From Ikars Kublins, Vilnius: I noticed there are missing many notable cities in your largest world cities list: I can't find there such a cities like Lithuania's capital Vilnius, which has a population of about 550 000, Estonia's capital Tallinn (400 000), Lithuania's second largest city Kaunas (355 000), and many other smaller cities... How can it be that such a cities aren't included? Posted 9 February 2010
Editor's reply: Vilnius has now been included in the list of largest cities and their mayors. It is ranked 593rd in the world. Tallinn is included but nor ranked,
From Thomas Werner, Munich: I find City Mayors a quite useful source of information for my daily work, so I read it with quite some attention to the detail. And I appreciate it that you try your best to have accurate information on City Mayors. Posted 8 February 2010
From Rodrigo, Rio de Janeiro: I attach a list with the names of Brazilian mayors. Posted 5 February 2010
Editor's reply: Thank you. The data for Brazil was updated 7 February 2010.
Munich and other German cities
From Thomas Werner, Munich: The official total population of Munich for 2008 was 1,367,314 (counted are only citizens whose main homes are in Munich) instead of 1,161,000 according to your statistics. The last time the number of residents in Munich was below 1.2 million was in the 1960ies. In the metro area of Munich has a population of 2.6 million and not 2.3 million. Also the population for Hamburg is currently rather 1,775,000 instead of the 1,688,000 in your statistics, by the way. Also I miss the German cities of Karlsruhe (pop. 290,736 in 2008) and Münster (pop 273.875 in 2008) Posted 2 February 2010.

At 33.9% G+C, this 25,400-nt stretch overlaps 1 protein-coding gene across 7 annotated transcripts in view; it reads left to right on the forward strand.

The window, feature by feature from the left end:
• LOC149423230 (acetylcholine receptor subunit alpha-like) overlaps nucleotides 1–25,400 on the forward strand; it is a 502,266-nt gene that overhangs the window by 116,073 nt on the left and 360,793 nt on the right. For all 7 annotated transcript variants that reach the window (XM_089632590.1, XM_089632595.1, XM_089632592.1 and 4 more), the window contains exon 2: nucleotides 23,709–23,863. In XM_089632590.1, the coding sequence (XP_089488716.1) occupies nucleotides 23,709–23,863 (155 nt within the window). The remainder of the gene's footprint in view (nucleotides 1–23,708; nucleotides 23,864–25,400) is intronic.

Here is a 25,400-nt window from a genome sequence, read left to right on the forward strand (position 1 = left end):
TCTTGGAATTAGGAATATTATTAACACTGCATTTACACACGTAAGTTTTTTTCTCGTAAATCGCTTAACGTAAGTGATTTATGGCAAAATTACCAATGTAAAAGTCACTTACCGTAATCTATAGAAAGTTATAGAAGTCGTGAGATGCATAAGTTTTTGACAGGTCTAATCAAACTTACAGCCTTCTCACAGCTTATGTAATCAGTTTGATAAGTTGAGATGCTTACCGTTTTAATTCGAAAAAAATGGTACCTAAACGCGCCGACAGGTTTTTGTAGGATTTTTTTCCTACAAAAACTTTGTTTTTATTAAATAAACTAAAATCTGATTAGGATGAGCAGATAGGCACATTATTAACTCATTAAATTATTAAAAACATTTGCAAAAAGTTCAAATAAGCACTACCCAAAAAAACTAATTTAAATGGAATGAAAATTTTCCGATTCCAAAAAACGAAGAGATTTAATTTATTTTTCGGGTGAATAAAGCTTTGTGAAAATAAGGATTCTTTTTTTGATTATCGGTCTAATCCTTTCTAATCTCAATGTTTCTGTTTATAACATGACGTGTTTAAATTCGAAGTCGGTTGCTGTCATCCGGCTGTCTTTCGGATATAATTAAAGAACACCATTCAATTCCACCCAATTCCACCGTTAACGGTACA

Editor's reply: The data for Germany, France, Belgium, the Netherlands and Brazil was updated 7 February 2010.
The shortlist of mayors for the 2012 World Mayor Prize have been announced. VOTE NOW FOR THE WINNER
The shortlist for the 2012 World Mayor Prize includes five mayors from North America, four from Latin America, seven from Europe, five from Asia, two from Australasia and two mayors from Africa.
The City Mayors Foundation, the international think tank for local government, organises the World Mayor Project and awards the World Mayor Prize. The Prize, which has been given since 2004, honours mayors with the vision, passion and skills to make their cities incredible places to live in, work in and visit. The World Mayor Project aims to show what outstanding mayors can achieve and raise their profiles nationally and internationally.
The organisers of the World Mayor Project are looking for city leaders who excel in qualities like: leadership and vision, management abilities and integrity, social and economic awareness, ability to provide security and to protect the environment as well as the will and ability to foster good relations between communities from different cultural, racial and social backgrounds. The winner receives the artistically acclaimed World Mayor trophy, while the two runner-ups are given the World Mayor Commendation.
Mayors wishing to be considered for the World Mayor Prize will be asked to sign up to the City Mayors' Code of Ethics
Nominations were accepted until the 17 May 2012. A shortlist of 25 nominees was published on 18 June. VOTING IS NOW TAKING PLACE and will continue until the middle of October. The winner of the 2012 World Mayor Prize and other results of the World Mayor Project will be announced in early December 2012.
Winners and runners-up
2004 to 2010
In 2004: Winner: Edi Rama (Tirana, Albania); Runner-up: Andrés Manuel López Obrador (Mexico City, Mexico); In third place: Walter Veltroni (Rome, Italy)
In 2005: Winner: Dora Bakoyannis (Athens, Greece); Runner-up: Hazel McCallion (Mississauga, Canada); In third place: Alvaro Arzú (Guatemala City, Guatemala)
In 2006: Winner: John So (Melbourne, Australia); Runner up: Job Cohen (Amsterdam, Netherland); In third place: Stephen Reed (Harrisburg, USA)
In 2008: Winner: Helen Zille (Cape Town, South Africa); Runner up: Elmar Ledergerber (Zurich, Switzerland); In third place: Leopoldo López (Chacao, Venezuela)
In 2010: Winner: Marcelo Ebrard (Mexico City, Mexico); Runner-up: Mick Cornett (Oklahoma City, USA); In third place: Domenico Lucano (Riace, Italy)